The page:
Let's look at how it seems he assumed Christ's return to be in his lifetime.

1Th 4:15 For this we declare to you by a word from the Lord, that we who are alive, who are left until the coming of the Lord, will not precede those who have fallen asleep.
1Th 4:16 For the Lord himself will descend from heaven with a cry of command, with the voice of an archangel, and with the sound of the trumpet of God. And the dead in Christ will rise first.
1Th 4:17 Then we who are alive, who are left, will be caught up together with them in the clouds to meet the Lord in the air, and so we will always be with the Lord.
1Th 4:18 Therefore encourage one another with these words.

Notice how he says "we who are alive, who are left" as though he is assuming he will be counted among those still alive when this happens. Think I am making too much of this verse? Let's keep looking.

1Co 7:26 I think that in view of the present distress it is good for a person to remain as he is.

1Co 7:29 This is what I mean, brothers: the appointed time has grown very short. From now on, let those who have wives live as though they had none,
1Co 7:30 and those who mourn as though they were not mourning, and those who rejoice as though they were not rejoicing, and those who buy as though they had no goods,
1Co 7:31 and those who deal with the world as though they had no dealings with it. For the present form of this world is passing away.

Apparently he felt "the appointed time" had grown so very short that he advised people not to marry, as though "the present form of the world" would pass away within a lifetime. In other words, "You won't be around much longer, so don't be concerned with things like marriage."

Now if you aren't tracking with me yet, thinking to yourself that these passages teach us the doctrine of Christ's imminent return, that we and Christians for the past 2000 years ought to have lived expecting Christ to return "any moment now", then answer me this: Are you living as Paul teaches in 1 Cor. 7:29-31? I mean, really consider yourself; do you really buy as though you have no goods? Do you really live with your wife as though you had none?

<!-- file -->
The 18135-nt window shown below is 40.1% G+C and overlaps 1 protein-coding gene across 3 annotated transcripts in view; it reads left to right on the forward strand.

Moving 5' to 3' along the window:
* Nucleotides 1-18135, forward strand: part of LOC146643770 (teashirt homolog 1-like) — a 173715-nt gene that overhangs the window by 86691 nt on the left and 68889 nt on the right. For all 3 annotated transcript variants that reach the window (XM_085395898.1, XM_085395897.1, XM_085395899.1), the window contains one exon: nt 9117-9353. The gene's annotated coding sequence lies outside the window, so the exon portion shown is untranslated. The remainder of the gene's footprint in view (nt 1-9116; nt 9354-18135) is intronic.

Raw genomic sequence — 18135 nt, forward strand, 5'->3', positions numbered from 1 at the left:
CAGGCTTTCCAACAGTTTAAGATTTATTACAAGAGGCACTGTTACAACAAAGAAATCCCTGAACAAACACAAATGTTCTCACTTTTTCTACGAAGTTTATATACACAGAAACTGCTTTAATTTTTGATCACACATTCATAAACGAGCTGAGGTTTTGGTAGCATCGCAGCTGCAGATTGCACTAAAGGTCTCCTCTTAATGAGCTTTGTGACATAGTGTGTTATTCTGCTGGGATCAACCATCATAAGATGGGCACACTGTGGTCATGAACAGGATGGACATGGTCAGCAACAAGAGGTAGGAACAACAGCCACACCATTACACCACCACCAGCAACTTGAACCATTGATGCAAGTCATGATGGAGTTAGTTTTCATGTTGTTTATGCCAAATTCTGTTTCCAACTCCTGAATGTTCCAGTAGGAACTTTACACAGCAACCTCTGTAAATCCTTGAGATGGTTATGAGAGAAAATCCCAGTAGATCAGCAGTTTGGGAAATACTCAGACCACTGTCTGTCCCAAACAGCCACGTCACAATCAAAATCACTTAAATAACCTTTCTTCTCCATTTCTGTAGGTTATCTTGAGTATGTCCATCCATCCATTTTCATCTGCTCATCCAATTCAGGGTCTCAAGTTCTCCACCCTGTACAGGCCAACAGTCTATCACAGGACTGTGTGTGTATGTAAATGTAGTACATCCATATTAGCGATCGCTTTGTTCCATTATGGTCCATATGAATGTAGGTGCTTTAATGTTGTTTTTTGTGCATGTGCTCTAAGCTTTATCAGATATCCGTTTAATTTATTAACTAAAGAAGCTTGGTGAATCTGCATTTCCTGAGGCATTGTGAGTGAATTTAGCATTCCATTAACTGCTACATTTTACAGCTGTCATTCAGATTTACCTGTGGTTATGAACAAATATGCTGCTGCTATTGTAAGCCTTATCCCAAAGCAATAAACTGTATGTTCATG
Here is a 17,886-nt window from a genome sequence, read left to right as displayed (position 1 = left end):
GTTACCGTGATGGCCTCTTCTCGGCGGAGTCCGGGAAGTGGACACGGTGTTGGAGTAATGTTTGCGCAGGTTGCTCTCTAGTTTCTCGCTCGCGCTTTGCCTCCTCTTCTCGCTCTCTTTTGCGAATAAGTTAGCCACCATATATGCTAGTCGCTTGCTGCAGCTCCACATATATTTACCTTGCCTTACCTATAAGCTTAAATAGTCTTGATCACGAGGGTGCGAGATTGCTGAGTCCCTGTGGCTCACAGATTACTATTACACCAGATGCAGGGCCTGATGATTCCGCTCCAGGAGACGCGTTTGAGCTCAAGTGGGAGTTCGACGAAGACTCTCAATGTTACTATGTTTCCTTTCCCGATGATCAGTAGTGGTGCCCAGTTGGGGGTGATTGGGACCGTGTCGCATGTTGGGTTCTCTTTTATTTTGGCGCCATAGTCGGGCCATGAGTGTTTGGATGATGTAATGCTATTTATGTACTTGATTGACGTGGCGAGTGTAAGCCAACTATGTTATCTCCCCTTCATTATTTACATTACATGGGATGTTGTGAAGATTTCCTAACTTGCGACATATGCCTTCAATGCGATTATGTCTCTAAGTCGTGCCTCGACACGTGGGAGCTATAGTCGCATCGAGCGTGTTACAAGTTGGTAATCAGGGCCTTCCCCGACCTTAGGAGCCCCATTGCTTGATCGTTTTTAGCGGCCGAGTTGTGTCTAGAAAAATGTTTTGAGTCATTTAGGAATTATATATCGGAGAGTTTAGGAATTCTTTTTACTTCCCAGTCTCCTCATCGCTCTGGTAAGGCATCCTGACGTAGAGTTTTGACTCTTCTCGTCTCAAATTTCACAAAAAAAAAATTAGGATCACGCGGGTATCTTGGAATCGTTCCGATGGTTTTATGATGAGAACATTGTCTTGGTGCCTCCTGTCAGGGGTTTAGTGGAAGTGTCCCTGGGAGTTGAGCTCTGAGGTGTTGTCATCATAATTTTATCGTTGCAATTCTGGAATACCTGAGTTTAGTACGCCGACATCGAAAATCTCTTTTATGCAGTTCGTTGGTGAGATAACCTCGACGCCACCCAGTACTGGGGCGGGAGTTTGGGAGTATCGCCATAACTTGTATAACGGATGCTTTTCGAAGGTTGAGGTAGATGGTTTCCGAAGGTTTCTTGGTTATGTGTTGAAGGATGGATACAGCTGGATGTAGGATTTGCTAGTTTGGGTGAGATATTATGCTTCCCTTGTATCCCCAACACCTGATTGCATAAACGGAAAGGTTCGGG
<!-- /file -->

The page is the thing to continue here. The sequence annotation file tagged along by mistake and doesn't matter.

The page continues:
Even if you don't buy anything I say, if you believe Paul is here teaching Christ's imminent return today, I encourage you to live as Paul advises. (And if you've read here before at all, I would suggest that this lifestyle looks a lot like simple living.)

For those of you that, like me, wonder if Paul was wrong in making an assumption, or if you would just humor me, what then are the implications? The danger, I feel, is to start doubting Paul's teachings. I mean, while it may be entirely true that a married man's interests are divided (1 Cor. 7:33-34), it is tempting to dismiss the advice in this passage because Paul based it upon a wrong assumption. This is why verse 25 is so important, "I have no command from the Lord, but I give my judgment as one who by the Lord's mercy is trustworthy." So Paul's advice here is just that--his own advice. And if I think he is wrong, then I am not calling into question the inerrancy of Scripture, but the inerrancy of Paul. So the implication of Paul being wrong is that we can doubt and disagree with the things he says are from him and not the Lord without casting doubt upon Scripture.

What other implications are there? Would Paul have lived differently? Have you ever wondered?